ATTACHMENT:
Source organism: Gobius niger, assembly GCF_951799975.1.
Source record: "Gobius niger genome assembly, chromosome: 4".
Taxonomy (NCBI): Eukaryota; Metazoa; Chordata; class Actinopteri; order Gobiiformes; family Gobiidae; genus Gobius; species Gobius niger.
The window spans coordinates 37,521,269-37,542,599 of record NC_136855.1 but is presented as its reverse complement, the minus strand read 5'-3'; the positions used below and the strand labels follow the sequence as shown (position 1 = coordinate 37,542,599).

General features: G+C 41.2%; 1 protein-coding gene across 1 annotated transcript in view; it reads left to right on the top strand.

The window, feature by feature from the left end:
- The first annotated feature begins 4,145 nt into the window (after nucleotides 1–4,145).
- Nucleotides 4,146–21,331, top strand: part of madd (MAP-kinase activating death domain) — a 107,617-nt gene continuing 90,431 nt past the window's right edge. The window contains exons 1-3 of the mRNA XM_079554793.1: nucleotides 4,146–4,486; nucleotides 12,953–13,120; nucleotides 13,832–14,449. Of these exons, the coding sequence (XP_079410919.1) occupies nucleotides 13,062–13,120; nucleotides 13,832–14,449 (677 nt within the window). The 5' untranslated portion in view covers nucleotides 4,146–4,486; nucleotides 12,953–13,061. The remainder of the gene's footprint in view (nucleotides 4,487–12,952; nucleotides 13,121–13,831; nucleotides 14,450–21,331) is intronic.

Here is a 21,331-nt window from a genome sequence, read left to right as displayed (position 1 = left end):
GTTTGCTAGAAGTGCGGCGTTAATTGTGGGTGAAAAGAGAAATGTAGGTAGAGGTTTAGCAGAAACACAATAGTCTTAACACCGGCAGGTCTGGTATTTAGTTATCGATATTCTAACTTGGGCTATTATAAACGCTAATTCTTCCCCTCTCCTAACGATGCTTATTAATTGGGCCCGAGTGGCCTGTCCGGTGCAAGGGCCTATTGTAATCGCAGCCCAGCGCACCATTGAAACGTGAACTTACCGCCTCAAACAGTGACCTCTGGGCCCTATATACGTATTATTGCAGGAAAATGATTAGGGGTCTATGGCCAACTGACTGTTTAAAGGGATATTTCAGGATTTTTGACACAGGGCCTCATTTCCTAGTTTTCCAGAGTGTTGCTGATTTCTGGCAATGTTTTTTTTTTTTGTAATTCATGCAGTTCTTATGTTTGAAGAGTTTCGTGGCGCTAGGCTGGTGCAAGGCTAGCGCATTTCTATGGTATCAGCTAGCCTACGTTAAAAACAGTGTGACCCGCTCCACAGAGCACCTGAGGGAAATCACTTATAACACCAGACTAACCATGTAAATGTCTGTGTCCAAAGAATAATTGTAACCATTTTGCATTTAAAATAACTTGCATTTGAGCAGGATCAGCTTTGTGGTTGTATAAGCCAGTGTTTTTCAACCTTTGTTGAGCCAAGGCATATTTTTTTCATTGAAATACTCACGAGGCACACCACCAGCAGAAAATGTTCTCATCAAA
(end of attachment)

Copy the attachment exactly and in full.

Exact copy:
Source organism: Gobius niger, assembly GCF_951799975.1.
Source record: "Gobius niger genome assembly, chromosome: 4".
Taxonomy (NCBI): Eukaryota; Metazoa; Chordata; class Actinopteri; order Gobiiformes; family Gobiidae; genus Gobius; species Gobius niger.
The window spans coordinates 37,521,269-37,542,599 of record NC_136855.1 but is presented as its reverse complement, the minus strand read 5'-3'; the positions used below and the strand labels follow the sequence as shown (position 1 = coordinate 37,542,599).

General features: G+C 41.2%; 1 protein-coding gene across 1 annotated transcript in view; it reads left to right on the top strand.

The window, feature by feature from the left end:
- The first annotated feature begins 4,145 nt into the window (after nucleotides 1–4,145).
- Nucleotides 4,146–21,331, top strand: part of madd (MAP-kinase activating death domain) — a 107,617-nt gene continuing 90,431 nt past the window's right edge. The window contains exons 1-3 of the mRNA XM_079554793.1: nucleotides 4,146–4,486; nucleotides 12,953–13,120; nucleotides 13,832–14,449. Of these exons, the coding sequence (XP_079410919.1) occupies nucleotides 13,062–13,120; nucleotides 13,832–14,449 (677 nt within the window). The 5' untranslated portion in view covers nucleotides 4,146–4,486; nucleotides 12,953–13,061. The remainder of the gene's footprint in view (nucleotides 4,487–12,952; nucleotides 13,121–13,831; nucleotides 14,450–21,331) is intronic.

Here is a 21,331-nt window from a genome sequence, read left to right as displayed (position 1 = left end):
GTTTGCTAGAAGTGCGGCGTTAATTGTGGGTGAAAAGAGAAATGTAGGTAGAGGTTTAGCAGAAACACAATAGTCTTAACACCGGCAGGTCTGGTATTTAGTTATCGATATTCTAACTTGGGCTATTATAAACGCTAATTCTTCCCCTCTCCTAACGATGCTTATTAATTGGGCCCGAGTGGCCTGTCCGGTGCAAGGGCCTATTGTAATCGCAGCCCAGCGCACCATTGAAACGTGAACTTACCGCCTCAAACAGTGACCTCTGGGCCCTATATACGTATTATTGCAGGAAAATGATTAGGGGTCTATGGCCAACTGACTGTTTAAAGGGATATTTCAGGATTTTTGACACAGGGCCTCATTTCCTAGTTTTCCAGAGTGTTGCTGATTTCTGGCAATGTTTTTTTTTTTTGTAATTCATGCAGTTCTTATGTTTGAAGAGTTTCGTGGCGCTAGGCTGGTGCAAGGCTAGCGCATTTCTATGGTATCAGCTAGCCTACGTTAAAAACAGTGTGACCCGCTCCACAGAGCACCTGAGGGAAATCACTTATAACACCAGACTAACCATGTAAATGTCTGTGTCCAAAGAATAATTGTAACCATTTTGCATTTAAAATAACTTGCATTTGAGCAGGATCAGCTTTGTGGTTGTATAAGCCAGTGTTTTTCAACCTTTGTTGAGCCAAGGCATATTTTTTTCATTGAAATACTCACGAGGCACACCACCAGCAGAAAATGTTCTCATCAAA